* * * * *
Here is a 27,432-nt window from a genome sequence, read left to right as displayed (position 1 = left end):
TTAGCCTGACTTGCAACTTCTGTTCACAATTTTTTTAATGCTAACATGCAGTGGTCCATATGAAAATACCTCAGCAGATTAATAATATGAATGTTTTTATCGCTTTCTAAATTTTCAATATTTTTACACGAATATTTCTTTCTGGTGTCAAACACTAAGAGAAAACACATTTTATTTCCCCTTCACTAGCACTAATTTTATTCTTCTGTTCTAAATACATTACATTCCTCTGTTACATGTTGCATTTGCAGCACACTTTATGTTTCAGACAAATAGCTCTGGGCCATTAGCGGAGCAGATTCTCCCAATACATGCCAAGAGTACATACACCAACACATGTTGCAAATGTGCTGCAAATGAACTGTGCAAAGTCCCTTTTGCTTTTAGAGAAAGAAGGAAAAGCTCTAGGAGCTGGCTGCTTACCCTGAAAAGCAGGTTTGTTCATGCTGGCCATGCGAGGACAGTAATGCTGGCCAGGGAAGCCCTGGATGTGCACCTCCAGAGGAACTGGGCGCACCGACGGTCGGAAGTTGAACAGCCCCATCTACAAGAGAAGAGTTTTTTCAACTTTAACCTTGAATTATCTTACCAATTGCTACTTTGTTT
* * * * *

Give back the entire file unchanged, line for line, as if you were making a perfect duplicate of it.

Here is a 27,432-nt window from a genome sequence, read left to right as displayed (position 1 = left end):
TTAGCCTGACTTGCAACTTCTGTTCACAATTTTTTTAATGCTAACATGCAGTGGTCCATATGAAAATACCTCAGCAGATTAATAATATGAATGTTTTTATCGCTTTCTAAATTTTCAATATTTTTACACGAATATTTCTTTCTGGTGTCAAACACTAAGAGAAAACACATTTTATTTCCCCTTCACTAGCACTAATTTTATTCTTCTGTTCTAAATACATTACATTCCTCTGTTACATGTTGCATTTGCAGCACACTTTATGTTTCAGACAAATAGCTCTGGGCCATTAGCGGAGCAGATTCTCCCAATACATGCCAAGAGTACATACACCAACACATGTTGCAAATGTGCTGCAAATGAACTGTGCAAAGTCCCTTTTGCTTTTAGAGAAAGAAGGAAAAGCTCTAGGAGCTGGCTGCTTACCCTGAAAAGCAGGTTTGTTCATGCTGGCCATGCGAGGACAGTAATGCTGGCCAGGGAAGCCCTGGATGTGCACCTCCAGAGGAACTGGGCGCACCGACGGTCGGAAGTTGAACAGCCCCATCTACAAGAGAAGAGTTTTTTCAACTTTAACCTTGAATTATCTTACCAATTGCTACTTTGTTT